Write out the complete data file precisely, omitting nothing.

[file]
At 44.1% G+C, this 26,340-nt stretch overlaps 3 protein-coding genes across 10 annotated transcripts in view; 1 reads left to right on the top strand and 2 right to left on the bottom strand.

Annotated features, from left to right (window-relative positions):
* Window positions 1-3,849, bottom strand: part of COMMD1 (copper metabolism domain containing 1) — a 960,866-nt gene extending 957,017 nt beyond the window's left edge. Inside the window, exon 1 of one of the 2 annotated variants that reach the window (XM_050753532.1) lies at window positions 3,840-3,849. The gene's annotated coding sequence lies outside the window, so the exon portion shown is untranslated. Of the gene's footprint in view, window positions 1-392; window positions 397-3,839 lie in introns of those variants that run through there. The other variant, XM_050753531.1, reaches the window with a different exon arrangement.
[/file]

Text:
At 44.1% G+C, this 26,340-nt stretch overlaps 3 protein-coding genes across 10 annotated transcripts in view; 1 reads left to right on the top strand and 2 right to left on the bottom strand.

Annotated features, from left to right (window-relative positions):
* Window positions 1-3,849, bottom strand: part of COMMD1 (copper metabolism domain containing 1) — a 960,866-nt gene extending 957,017 nt beyond the window's left edge. Inside the window, exon 1 of one of the 2 annotated variants that reach the window (XM_050753532.1) lies at window positions 3,840-3,849. The gene's annotated coding sequence lies outside the window, so the exon portion shown is untranslated. Of the gene's footprint in view, window positions 1-392; window positions 397-3,839 lie in introns of those variants that run through there. The other variant, XM_050753531.1, reaches the window with a different exon arrangement.